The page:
Will Paul George’s injury change USA roster for 2016 Olympics?

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The pendulum has swung to the other side.

No doubt what happened to Paul George was gruesome. The fourth quarter of a relatively meaningless USA Basketball exhibition and one of the NBA’s rising stars goes up to block a James Harden shot, comes down with his foot on the base of too-close basketball stanchion and shatters his leg. He’s done for the next year, at least. Whether he is ever the same remains to be seen (although we all hope so).

It scared owners and GMs who have long feared such a thing and they leaned on their media sources about how this could be a tipping point for major NBA players in international competitions. How they don’t like to see the guys they are guaranteed to pay millions to playing for free internationally and risking these kinds of injuries.

Could what happened to George impact the USA’s roster for the 2016 Olympics in Rio?

Probably not much.

NBA Commissioner Adam Silver has already told the USA Today’s Sam Amick, “I don’t anticipate a major shift in the NBA’s participation in international competitions.”

Damian Lillard has already said he’s not backing away and his attitude will be the prevalent one among the ultra-competitive nature of NBA players.

Then there is the money. Many of the top players will want to go because the Olympics are a big stage and if you are an elite player trying to promote your brand it is the kind of platform you need to be on. To put it bluntly, if Kevin Durant wants to sell the latest Nike KD shoes in South America, Europe and China then the Olympics are a big marketing tool and everyone knows it. Same with Derrick Rose and adidas. Domestically NBA rings matter more than gold medals, but internationally that scale tips some. It’s hard to just say no.

Might LeBron James say no to chasing a basketball record fourth gold? Yes. But he might have anyway. There is no doubt some guys may be more hesitant and teams will be more cautious. But younger stars will want to go.

If a player is injured coming into the summer might the team pressure him to sit? Yes. But they would have done that anyway. See this summer when the Spurs would not release Manu Ginobili to play.

That summer is also a potentially big free agent summer and if a player doesn’t have a deal lined up or is trying to force a trade he may stay out. Think Kevin Love this summer.

But for the NBA to step in more unilaterally is hypocritical. The NBA asks players to play international exhibitions every year for free — NBA players do not get paid for those NBA pre-season games in China, Brazil, Mexico and the like (players are paid during the regular season, they get only a per diam during the preseason). The NBA is fine disrupting its schedule to have a couple of teams play one game in a week during the regular season in London.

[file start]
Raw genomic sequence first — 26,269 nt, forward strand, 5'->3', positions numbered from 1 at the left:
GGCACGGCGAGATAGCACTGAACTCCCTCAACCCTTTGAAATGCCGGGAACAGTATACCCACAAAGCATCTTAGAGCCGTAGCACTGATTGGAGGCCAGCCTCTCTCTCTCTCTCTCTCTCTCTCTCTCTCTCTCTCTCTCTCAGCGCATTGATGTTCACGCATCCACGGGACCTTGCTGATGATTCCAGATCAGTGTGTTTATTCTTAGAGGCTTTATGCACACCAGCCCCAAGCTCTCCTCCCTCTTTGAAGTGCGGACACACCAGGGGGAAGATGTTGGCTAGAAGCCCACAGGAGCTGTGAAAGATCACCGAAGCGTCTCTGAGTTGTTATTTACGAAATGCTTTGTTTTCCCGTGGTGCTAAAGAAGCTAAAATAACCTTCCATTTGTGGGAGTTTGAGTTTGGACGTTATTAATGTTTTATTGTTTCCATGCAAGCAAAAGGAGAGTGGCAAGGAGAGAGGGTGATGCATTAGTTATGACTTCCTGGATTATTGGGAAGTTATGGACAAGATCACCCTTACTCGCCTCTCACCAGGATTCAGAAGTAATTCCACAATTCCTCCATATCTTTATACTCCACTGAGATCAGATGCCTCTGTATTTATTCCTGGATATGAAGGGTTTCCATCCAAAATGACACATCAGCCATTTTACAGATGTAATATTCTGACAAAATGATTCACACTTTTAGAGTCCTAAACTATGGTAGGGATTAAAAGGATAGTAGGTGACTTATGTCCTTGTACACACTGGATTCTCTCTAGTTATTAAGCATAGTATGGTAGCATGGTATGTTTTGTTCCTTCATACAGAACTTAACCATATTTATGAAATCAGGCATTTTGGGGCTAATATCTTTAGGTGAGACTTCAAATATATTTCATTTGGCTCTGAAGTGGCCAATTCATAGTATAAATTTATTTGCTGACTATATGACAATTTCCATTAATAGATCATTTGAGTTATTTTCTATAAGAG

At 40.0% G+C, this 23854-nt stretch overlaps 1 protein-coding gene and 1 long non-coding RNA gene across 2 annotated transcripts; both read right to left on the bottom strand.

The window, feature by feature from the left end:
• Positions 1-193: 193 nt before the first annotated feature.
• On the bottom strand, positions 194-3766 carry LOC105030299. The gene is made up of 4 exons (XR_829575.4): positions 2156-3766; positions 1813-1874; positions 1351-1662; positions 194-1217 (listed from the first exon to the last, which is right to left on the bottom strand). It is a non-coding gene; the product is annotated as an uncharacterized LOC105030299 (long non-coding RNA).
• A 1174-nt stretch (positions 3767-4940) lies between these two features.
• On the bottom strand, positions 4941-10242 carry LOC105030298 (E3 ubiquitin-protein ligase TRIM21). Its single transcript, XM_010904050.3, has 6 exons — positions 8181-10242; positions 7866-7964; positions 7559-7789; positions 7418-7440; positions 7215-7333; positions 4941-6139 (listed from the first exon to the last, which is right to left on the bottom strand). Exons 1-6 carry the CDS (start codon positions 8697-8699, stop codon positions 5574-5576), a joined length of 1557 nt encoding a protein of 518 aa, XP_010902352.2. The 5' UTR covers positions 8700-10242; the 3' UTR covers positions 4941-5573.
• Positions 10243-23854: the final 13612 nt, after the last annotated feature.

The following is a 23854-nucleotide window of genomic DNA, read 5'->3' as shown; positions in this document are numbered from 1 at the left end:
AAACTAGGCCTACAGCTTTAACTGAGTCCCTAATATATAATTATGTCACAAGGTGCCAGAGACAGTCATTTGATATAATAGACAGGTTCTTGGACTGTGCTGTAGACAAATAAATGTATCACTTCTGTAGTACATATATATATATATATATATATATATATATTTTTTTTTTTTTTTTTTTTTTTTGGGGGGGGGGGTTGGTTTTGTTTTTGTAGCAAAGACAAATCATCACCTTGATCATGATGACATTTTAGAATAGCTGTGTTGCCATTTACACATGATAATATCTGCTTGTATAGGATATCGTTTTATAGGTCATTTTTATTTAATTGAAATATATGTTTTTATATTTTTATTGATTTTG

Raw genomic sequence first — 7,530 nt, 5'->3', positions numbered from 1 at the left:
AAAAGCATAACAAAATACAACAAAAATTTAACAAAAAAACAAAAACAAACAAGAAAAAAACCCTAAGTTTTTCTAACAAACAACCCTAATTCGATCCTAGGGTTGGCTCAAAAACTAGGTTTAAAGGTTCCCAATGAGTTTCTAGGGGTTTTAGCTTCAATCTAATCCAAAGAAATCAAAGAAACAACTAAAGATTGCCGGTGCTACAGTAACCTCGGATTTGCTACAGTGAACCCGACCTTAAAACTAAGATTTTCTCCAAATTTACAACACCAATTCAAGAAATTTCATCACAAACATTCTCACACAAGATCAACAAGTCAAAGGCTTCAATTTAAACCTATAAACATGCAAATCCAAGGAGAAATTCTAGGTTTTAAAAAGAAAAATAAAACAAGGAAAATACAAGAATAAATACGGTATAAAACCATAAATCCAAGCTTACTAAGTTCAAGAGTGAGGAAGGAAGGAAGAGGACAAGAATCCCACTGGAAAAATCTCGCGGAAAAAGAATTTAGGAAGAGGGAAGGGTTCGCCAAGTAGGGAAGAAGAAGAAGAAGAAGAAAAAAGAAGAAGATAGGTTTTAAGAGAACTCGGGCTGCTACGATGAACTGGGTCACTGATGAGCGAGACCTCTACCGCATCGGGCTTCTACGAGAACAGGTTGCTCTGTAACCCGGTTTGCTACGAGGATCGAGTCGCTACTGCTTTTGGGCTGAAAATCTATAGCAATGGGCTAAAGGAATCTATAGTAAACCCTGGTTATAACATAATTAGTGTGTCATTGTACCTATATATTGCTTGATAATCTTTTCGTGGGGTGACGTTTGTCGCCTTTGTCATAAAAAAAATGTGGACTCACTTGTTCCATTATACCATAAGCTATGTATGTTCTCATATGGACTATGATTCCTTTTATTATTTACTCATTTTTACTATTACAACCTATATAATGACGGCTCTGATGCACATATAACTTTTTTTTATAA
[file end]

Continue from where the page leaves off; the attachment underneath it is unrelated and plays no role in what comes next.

But the Olympics would be bad?

NBA owners/GMs do have legitimate concerns. It’s less about Team USA and more about some international players who are pressured into EuroBasket and the World Cup and the Olympics and qualifying tournaments for all of them. It can be a drain. (It’s less of an issue with the very deep Team USA talent pool.) And Mark Cuban has an interesting idea in the NBA putting on its own World Cup so that the NBA owners would profit from these extra games (line their pockets instead of someone else’s’ and suddenly an international tournament is a good idea). Frankly both of those things can go hand-in-hand.

Former Commissioner David Stern floated the idea of doing with the Olympics what soccer has done — make it an under-22 tournament. The idea is to make the World Cup (run by FIBA or the NBA) a bigger event but limit the number of big events the main stars are asked to play. That can work, too, although it seems less likely.

The idea of limiting the number of international tournaments top stars are asked to play is a fair one.

But Pacers’ president Larry Bird is right that these kinds of injuries can happen anywhere. The NBA would be foolish to tell guys they can’t go to play at Rucker Park in New York, the Drew League in Los Angeles, The Goodman League in Washington D.C., the Seattle Pro-Am series or a host of other popular pro-ams in the summer because that helps grow the game, too.

It’s about balance. A better one may need to be struck with regard to international tournaments.

But the Olympics are too big a stage right now not to think the best and brightest will want to step on it and add a gold medal or two to their resume. To cut that off would be bad for the NBA.